Mises and Rothbard, like Sennholz, gained their reputations through their writing. Sennholz also gained his reputation by speaking continually to nonacademic groups, such as dentists. He was a very good speaker. All three gained their leverage outside of academia.
In this sense, their academic positions provided income, which meant that academia gave them jobs. Their callings were different. I define calling as the most important thing that you can do in which you would be most difficult to replace. Here, all three of them devoted their callings to writing. Sennholz did make money speaking to nonacademic groups, but Rothbard and Mises did their work for free, or close to it. They were given support by the Volker Fund for a time, but that was about it. They received little support from foundations.
They gained their influence by their writing. It was fortunate that there were two publishers that would publish their materials. Yale University Press published Mises's books, and the Volker Fund funded their publication by Van Nostrand, a small publishing house. After 1962, the Institute for Humane Studies helped finance some of Rothbard's books. Volker ceased to give him support.
Both of them were able to maintain their academic influence, which was zero, which is exactly what they needed. They had no influence, so they could not be threatened by the educational bureaucracy. Their influence could not be taken away by the academic community. They had none. The academic community barely knew they existed. At the same time, they gained considerable influence, and continue today to gain influence, by the power of their writing. Their books survive. The books are now kept in print and online by the Mises Institute. The two both have far greater audiences and they did prior to the development of the World Wide Web and graphics browsers in 1995.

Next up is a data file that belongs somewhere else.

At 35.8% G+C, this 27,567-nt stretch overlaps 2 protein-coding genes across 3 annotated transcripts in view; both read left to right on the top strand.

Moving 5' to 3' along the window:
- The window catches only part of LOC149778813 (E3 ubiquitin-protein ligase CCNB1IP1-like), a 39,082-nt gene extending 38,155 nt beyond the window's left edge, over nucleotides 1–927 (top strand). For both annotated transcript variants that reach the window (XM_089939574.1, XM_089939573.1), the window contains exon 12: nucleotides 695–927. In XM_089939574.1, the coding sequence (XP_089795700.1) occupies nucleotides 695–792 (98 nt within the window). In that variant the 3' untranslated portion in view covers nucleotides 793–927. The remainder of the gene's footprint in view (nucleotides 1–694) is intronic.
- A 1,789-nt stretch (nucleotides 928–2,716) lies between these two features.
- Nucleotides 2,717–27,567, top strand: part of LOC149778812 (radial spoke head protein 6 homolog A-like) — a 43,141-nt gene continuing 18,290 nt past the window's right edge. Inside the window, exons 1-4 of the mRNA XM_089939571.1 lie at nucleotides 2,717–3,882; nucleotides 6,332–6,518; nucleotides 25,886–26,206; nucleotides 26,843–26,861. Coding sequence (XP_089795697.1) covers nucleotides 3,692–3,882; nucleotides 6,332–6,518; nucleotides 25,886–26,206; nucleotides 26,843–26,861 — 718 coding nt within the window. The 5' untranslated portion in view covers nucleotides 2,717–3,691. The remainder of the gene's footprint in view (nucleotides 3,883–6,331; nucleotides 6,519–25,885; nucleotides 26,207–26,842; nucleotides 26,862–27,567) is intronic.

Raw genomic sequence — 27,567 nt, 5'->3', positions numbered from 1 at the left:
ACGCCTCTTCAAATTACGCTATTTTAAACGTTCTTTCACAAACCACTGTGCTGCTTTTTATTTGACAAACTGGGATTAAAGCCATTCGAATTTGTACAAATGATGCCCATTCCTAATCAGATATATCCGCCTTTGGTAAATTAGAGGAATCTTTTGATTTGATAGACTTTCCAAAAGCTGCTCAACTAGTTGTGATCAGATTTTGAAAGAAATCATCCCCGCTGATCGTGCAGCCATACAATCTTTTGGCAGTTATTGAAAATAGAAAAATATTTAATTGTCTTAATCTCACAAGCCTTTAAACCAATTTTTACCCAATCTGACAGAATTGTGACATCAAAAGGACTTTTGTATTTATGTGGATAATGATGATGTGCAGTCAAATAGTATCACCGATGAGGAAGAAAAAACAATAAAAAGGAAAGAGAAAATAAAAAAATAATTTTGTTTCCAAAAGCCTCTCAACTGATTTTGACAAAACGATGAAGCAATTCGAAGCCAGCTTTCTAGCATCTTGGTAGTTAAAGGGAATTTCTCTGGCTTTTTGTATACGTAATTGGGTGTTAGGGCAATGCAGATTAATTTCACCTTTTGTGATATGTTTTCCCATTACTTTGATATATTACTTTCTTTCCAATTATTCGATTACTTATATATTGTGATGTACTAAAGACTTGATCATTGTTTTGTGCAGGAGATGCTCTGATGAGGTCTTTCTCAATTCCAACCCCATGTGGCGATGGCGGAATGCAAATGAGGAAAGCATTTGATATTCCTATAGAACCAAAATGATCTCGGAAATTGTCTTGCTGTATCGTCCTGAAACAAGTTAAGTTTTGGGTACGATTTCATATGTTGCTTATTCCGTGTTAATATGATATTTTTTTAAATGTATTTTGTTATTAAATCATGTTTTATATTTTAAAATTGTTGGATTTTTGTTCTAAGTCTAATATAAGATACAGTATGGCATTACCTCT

Both men gained academic financing, either directly in the case of Rothbard and indirectly in the case of Mises. The academics who employed them did not care what they taught in class. In the case of Rothbard, neither did the students. They just wanted to get through the course. In the case of Mises, those few NYU students who enrolled in his graduate seminar were interested in his ideas, but the most influential members of that seminar were not enrolled at New York University. Rothbard was one of them.
Their callings were not related to their jobs. Their callings were not funded by their jobs. Their jobs put food on the table, but they gained their influence by their writing. They could not have afforded to live on the royalties generated by their writing. Their jobs did gain them leisure, including the time to read and write. Academics are paid to read. Very few of them publish much after they publish their dissertations and a few articles based on their dissertation, but at least they are given money to read. In the case of Mises and Rothbard, they both read and wrote. The world is better off because they did. But they were not paid to do either. They were not encouraged by the academic world to do either.
Their callings were self-funded. They earned money, either directly or indirectly, from their performance in the classroom. They gained their influence mostly outside the classroom. It was the separation of academic income from their writing that enabled them to have great influence. Their jobs gave them independence, precisely because the academic community had no interest in what they were teaching. Their readers did not read them because of their respective academic positions. Their readers read them because of the intellectual power which their writings conveyed.